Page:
Small Intestine Cancer - Symptoms, Types, Causes & Diagnosis

Small Intestine Cancer - Symptoms, Types, Causes & Diagnosis

Given the tiny size of the organ, small intestinal neoplasms are uncommon. The alimentary canal, also known as the digestive system, comprises about 75% of its length and about 90% of its mucosal surface. This organ is also...


Given the tiny size of the organ, small intestinal neoplasms are uncommon. The alimentary canal, also known as the digestive system, comprises about 75% of its length and about 90% of its mucosal surface. This organ is also referred to as the small intestine or small bowel. However, small intestinal cancers make up only 0.6% of all cancer cases in the United States and less than 5% of all gastrointestinal malignancies (GI) cases. Small intestine cancers are uncommon, but they are on the rise in the industrialised world, where the incidence is thought to have increased by over 100% over the past 40 years.

The main site of nutrient end absorption from food, including proteins, lipids, and carbohydrates, is the small intestine, which is situated between the stomach and the large intestine. The duodenum, jejunum, and ileum make up its three separate sections. Most of the digestive enzymes produced by the body are released in the duodenum, which is also, strangely enough, where small intestine tumours most frequently occur. This tiniest portion of the small intestine is home to 55-82% of all small bowel neoplasms. The ileum is responsible for the remainder 7-17% of these cancers, while the jejunum is responsible for 11-25% of them.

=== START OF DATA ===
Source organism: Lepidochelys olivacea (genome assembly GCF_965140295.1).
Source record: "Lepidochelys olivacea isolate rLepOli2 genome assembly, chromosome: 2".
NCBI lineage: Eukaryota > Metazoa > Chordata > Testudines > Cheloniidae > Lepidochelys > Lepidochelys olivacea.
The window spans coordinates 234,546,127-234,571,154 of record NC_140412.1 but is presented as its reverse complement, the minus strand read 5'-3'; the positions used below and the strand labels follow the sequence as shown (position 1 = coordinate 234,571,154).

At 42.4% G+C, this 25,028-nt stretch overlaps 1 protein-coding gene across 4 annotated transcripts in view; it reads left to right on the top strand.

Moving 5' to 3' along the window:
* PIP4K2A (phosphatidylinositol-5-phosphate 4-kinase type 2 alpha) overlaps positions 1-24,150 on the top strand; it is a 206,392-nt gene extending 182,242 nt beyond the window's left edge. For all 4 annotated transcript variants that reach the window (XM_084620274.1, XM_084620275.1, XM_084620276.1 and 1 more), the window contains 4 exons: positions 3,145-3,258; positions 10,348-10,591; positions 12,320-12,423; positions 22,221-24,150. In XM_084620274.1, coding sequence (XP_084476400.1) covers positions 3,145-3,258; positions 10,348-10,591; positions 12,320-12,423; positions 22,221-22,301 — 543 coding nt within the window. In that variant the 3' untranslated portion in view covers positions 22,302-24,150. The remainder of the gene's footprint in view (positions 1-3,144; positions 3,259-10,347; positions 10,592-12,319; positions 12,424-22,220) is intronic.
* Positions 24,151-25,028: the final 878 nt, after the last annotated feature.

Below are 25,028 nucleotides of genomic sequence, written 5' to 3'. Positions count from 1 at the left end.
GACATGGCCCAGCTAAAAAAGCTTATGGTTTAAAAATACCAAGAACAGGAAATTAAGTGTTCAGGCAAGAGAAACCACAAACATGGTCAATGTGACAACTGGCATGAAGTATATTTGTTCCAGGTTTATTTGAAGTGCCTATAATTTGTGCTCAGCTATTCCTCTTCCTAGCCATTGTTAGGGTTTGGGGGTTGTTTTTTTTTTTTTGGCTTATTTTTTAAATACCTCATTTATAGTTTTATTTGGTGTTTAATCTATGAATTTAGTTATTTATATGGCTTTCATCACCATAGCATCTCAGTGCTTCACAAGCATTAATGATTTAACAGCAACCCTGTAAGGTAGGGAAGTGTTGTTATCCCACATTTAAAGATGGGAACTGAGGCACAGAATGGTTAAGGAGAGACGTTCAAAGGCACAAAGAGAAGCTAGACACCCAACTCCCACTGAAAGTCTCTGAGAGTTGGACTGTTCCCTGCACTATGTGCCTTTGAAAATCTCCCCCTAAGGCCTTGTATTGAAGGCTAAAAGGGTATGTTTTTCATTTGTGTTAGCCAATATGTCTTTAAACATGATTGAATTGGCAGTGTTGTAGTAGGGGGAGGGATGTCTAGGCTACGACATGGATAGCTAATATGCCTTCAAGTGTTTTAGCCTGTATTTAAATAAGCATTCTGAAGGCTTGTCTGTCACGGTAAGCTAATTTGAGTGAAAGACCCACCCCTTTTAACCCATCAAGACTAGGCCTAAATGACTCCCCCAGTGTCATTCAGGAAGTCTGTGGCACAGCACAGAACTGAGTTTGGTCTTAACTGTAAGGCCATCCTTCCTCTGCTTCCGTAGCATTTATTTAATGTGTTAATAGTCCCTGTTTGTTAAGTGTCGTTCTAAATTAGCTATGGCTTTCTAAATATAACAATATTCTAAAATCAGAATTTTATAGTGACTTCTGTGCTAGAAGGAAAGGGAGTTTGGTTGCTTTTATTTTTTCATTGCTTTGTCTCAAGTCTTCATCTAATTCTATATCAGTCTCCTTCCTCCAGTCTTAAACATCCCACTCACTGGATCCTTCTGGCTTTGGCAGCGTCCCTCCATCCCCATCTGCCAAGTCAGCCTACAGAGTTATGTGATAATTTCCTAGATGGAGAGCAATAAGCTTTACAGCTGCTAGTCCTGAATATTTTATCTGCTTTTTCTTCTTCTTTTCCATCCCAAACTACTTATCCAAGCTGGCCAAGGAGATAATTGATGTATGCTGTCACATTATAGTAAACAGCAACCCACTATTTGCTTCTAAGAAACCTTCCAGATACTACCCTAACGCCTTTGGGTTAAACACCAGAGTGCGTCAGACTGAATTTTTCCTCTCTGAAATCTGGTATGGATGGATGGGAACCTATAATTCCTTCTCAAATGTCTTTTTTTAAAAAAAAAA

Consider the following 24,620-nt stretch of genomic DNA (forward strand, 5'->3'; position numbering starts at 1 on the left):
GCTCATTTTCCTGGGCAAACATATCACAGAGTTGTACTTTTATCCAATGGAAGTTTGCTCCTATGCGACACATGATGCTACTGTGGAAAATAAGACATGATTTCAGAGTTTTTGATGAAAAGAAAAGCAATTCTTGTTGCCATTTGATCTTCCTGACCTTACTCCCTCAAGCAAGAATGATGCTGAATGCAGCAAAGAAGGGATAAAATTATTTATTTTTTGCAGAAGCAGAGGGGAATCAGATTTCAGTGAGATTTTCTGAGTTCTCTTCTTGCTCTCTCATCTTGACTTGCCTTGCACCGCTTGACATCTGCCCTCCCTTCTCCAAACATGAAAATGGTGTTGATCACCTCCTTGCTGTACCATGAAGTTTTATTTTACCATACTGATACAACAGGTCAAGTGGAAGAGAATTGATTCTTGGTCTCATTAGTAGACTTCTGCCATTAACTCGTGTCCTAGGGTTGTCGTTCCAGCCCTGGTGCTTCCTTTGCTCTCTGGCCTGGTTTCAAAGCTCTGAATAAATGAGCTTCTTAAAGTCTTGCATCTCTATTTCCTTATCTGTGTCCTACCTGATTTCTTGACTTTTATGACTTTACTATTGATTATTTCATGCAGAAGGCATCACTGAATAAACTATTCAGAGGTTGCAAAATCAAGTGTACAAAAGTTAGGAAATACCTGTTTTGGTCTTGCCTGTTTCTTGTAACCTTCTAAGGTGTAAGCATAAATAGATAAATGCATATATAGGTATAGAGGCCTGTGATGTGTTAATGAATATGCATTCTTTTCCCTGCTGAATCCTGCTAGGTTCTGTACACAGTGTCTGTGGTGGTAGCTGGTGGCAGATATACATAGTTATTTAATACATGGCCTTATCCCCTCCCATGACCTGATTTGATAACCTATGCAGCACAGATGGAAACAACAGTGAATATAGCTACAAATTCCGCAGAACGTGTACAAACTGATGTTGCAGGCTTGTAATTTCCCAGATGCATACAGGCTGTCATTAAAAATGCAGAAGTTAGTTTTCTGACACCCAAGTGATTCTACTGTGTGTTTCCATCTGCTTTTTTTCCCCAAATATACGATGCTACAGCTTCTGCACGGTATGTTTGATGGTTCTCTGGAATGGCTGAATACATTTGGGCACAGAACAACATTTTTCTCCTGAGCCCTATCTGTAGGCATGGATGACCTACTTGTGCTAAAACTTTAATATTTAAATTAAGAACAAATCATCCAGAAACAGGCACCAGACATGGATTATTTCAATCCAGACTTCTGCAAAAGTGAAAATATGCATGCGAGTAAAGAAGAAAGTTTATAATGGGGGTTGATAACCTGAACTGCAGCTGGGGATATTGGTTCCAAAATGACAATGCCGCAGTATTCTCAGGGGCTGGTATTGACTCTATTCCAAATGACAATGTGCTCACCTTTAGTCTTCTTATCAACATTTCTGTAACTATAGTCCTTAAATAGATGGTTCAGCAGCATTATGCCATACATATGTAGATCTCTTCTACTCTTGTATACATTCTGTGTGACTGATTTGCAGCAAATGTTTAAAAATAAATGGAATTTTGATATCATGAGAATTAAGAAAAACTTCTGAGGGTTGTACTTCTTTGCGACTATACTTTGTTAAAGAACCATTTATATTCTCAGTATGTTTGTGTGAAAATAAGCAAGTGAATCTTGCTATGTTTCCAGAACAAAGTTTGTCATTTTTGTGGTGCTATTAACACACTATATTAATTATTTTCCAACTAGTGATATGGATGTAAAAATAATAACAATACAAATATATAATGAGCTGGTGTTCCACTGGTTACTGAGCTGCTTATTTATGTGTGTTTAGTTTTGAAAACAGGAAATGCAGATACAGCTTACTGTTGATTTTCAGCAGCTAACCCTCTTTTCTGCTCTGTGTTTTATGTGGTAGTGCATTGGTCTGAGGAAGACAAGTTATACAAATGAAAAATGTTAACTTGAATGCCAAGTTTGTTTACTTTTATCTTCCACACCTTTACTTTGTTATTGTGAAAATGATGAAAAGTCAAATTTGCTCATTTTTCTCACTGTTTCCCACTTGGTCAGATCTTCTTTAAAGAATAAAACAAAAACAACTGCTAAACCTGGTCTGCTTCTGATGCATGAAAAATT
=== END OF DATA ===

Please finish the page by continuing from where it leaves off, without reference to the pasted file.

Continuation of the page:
Small bowel adenocarcinoma (SBA), which accounts for 40% of instances, and neuroendocrine tumours, which account for another 40%, are the two main aetiologies of small intestine cancers. The remaining 20–25% are made up of lymphomas, sarcomas, and gastrointestinal stromal tumours . The rarity of SBA has made it challenging to fully characterise the pathogenesis of these two varieties; however, the stark differences in incidence indicate that SBA has a significantly different pathogenesis from colon adenocarcinomas, elicited by a different range of mutagens.

Up to 50% of SBA cases have been linked to the DNA integrity-checking tumour suppressor gene (TSG) p53, while 10% of SBA cases have been linked to the TSG adenomatous polyposis coli (APC). Another 10–40% of SBA instances have beta-catenin pathway mutations, which are critical for cellular signalling and proliferation. Over 50% of SBA instances have been linked to KRAS, an oncogene that typically aids in cellular signalling and proliferation [9,10,11]. Many, but not all, tumour suppressor and oncogenes, such as p53, KRAS, and beta-catenin, as well as predisposing mutations (like APC and KRAS), have been linked to the emergence of SBA, and recently discovered molecular therapies involving such targets have shown promise.

Etiology And Risk Factors